Spring has arrived! Looking out from our second-floor den, I am greeted by hundreds of pink and white dogwood tree blossoms glimmering in the sun. Meanwhile, our tulips are stretching their necks as high as they can and the budding azaleas signal that they are poised to join in. This particular spring brings not only the rejuvenation of life, but our society as well. After a long winter slumber, the Korea Stamp Society has sprung back to life!
KSS Affairs: What better place to begin than with the KSS 50th Anniversary stamp. Doesn’t it look great? Kudos to our editor, Gary McLean, for having them made and mailed with the last issue of Korean Philately. This spring also brings with it the election of KSS officers. With at least one of our board members planning to step down for health reasons, I encourage you to raise your participation in KSS to the next level! Being a KSS officer is only as much of a time commitment as you would like it to be. Rather, it is more a symbol of your dedication to promoting and participating in our society. Elections are meant to be contested, so do consider running for a position. One bit of good news that I am pleased to report is that thanks to our steadily improving financial condition, we are in the final stages of approving a reduction in the KSS annual dues of 10-20 percent, making your membership dues an even better value. Our secretary-treasurer, John Talmage will provide all the details in his next mailing.
KSS Meetings: I am currently organizing KSS gatherings at NAPEX `03 (in Northern Virginia) from June 6 to June 8 and at STAMPSHOW `03 in Columbus, Ohio from August 7 to10. Do let me know if you will be able to attend. My e-mail address is firstname.lastname@example.org. Our office moved, so my new snail mail address should appear in the inside cover of KP. One of my goals at Stampshow is to finally meet our indefatigable web page manager, Harold Penn. Our meeting presentation topic for this year will be “Korean Stamps and the World Wide Web.” Hopefully Harry will be able to chip in!
Member Meeting: I had the distinct pleasure of meeting one of our European members, Prof. James A. Grayson of Sheffield University at the Association for Asian Studies in New York City in March. Instead of talking about philately, we discussed our plans to hold a second conference together at Sheffield, hopefully this fall.
Korea Stamps in the News: The 100th anniversary of Korean Immigration in the United States this past January was marked by a stamp combining our two flags, as noted in the March 31 issue of Linn’s. This July, the 50th anniversary of the Armistice Agreement, the United States Postal Service will issue the fourth stamp relating to Korea and the third for the Korean War. I also wanted to note that as reported in the last issue of KP, one small indicator that the price and exchange rate reforms launched by North Korea last August are for real is the revaluation of North Korean stamps. The basic domestic postal rate was increased 30 times on August, and according to Linn’s the first revalued stamps were issued in November, with high denomination stamps appearing to raise in price 100 times--still much less than the change in the exchange rate, the price of necessities or wages. I asked one of North Korea’s representatives to the United Nations about the “bold changes” taking place in the economy (he did not use the word “reform”) and he noted that success will depend on economic engagement with the world. The on-going nuclear standoff between the North and the United States virtually guarantees that the reforms will fail.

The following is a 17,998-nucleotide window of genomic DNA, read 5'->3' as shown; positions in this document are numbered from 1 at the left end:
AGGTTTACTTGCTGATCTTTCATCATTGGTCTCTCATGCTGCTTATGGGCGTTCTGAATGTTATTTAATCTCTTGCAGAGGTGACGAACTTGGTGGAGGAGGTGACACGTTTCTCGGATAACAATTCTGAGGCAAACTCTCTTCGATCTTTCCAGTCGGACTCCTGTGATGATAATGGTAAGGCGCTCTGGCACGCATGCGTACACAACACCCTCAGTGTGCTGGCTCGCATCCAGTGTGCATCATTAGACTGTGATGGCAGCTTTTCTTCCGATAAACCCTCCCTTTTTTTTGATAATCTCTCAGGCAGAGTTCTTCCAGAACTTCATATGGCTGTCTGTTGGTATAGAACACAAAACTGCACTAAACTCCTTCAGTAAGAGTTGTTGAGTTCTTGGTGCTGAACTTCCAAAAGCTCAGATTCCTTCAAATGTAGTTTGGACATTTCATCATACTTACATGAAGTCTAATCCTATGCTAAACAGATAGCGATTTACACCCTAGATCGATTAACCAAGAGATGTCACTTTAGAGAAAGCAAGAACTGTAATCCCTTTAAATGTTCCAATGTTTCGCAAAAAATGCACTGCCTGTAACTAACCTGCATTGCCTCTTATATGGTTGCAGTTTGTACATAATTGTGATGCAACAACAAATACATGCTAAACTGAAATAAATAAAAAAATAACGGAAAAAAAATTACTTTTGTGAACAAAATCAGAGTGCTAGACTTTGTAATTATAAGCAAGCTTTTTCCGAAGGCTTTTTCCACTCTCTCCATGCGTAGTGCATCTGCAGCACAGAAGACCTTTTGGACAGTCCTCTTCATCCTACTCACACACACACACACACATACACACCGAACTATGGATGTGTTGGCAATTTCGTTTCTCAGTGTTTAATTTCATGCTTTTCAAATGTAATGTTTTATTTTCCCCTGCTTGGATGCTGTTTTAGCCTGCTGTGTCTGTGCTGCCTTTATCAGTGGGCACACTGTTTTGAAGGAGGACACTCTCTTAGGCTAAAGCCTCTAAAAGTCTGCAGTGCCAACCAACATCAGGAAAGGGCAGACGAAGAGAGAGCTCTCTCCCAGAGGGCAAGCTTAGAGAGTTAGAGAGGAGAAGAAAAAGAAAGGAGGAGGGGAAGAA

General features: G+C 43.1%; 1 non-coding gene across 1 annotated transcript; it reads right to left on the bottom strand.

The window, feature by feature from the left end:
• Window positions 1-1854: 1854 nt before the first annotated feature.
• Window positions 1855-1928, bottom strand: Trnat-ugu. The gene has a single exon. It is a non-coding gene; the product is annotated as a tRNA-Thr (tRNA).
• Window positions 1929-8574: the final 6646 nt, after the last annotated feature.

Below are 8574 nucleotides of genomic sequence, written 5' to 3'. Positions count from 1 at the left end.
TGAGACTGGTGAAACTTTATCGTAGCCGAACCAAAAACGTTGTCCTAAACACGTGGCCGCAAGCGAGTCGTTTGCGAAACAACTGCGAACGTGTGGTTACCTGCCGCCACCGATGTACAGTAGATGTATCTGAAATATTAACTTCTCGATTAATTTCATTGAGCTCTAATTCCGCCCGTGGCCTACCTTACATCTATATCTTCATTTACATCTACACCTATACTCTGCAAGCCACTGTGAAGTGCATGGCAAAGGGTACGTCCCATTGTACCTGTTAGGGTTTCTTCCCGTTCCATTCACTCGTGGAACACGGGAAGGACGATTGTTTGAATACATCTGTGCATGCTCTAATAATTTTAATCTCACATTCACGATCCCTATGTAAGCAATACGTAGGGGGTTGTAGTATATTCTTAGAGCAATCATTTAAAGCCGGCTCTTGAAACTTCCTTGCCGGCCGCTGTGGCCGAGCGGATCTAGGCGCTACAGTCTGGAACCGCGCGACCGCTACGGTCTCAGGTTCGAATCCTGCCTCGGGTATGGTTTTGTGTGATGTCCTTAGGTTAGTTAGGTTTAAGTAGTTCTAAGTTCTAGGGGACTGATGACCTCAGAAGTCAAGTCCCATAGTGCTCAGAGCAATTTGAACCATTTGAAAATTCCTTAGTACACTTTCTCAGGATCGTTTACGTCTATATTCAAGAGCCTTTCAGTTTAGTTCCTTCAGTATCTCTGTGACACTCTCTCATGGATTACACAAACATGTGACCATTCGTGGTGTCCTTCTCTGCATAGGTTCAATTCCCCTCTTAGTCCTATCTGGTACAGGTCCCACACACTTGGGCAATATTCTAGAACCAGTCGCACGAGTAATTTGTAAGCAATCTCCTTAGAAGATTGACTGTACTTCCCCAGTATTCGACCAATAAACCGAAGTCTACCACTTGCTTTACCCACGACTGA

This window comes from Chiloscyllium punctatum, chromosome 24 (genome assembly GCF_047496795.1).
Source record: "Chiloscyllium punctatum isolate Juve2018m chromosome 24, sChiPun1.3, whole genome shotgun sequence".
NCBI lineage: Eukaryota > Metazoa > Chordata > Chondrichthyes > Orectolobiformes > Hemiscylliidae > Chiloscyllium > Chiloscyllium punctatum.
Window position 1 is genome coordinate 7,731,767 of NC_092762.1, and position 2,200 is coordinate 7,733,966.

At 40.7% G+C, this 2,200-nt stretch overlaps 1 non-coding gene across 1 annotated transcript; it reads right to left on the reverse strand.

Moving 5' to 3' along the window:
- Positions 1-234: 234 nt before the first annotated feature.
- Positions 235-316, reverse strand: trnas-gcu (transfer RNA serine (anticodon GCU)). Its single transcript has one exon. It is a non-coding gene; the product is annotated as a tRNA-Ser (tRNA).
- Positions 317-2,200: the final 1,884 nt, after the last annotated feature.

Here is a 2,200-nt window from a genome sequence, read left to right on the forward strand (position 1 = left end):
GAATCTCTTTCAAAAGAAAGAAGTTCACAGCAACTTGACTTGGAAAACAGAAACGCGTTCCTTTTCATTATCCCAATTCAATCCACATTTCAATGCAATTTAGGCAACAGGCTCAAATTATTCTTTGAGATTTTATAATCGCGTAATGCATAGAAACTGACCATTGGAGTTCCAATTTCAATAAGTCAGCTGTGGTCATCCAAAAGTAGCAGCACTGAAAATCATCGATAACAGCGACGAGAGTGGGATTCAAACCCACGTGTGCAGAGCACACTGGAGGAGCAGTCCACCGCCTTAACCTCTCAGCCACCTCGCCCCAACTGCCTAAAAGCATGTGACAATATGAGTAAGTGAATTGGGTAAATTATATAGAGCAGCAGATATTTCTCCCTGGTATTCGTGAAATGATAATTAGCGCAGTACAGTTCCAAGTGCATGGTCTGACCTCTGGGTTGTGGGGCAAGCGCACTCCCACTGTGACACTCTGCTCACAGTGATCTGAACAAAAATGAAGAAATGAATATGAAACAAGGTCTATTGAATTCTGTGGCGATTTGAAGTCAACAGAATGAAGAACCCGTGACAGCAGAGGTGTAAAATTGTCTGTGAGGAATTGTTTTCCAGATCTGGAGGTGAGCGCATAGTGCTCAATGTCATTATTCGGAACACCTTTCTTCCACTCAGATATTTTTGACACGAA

Philatelic Finds: I have been able to add not one but two new elusive Korean Kingdom/Empire double circle cancels to my collection-Euiju and Hamheung. Both cities are in North Korea, with Euiju’s neighboring city much in the news in recent much with the launch of a special economic zone in Shineuiju. Speaking of Eiju, one my most curious finds is a hand scripted red Tae Han with split circle Euiju postmark on top of the overprint. I have seen more than one, so they appear to be legitimate. Have any of our members seen hand-drawn overprints used in other cities? Speaking of split circles, given that I could be stuck on 19 of the doubles for a very long time, I have turned my attention to split circle cancels. I have found about 50 different ones so far-only 250 to go! I will try to write up and illustrate some of my favorites as time permits.
Travels: I will leave on April 22 for my annual swing through Asia. This time I will start with a talk at Hawaii Pacific University and then a conference with Pacific Forum on the island of Maui. I will then make a bee-line to Okinawa for my first visit to provide American soldiers there with an overview of Korea and the standoff with North Korea. I have been using stamps more and more in my more general presentations, and I always receive positive feedback from participants. I will then meet my wife and daughter in Seoul, and we will all take a tour of Mt. Keumgang in North Korea! A couple of family members will join us, so there will be a hiking team, and a non-hiking team. Since the mountains are the subject of numerous Korean stamps and even one Japanese stamp, I will provide a full report the next KP. Hopefully I will be able to visit a North Korean post office!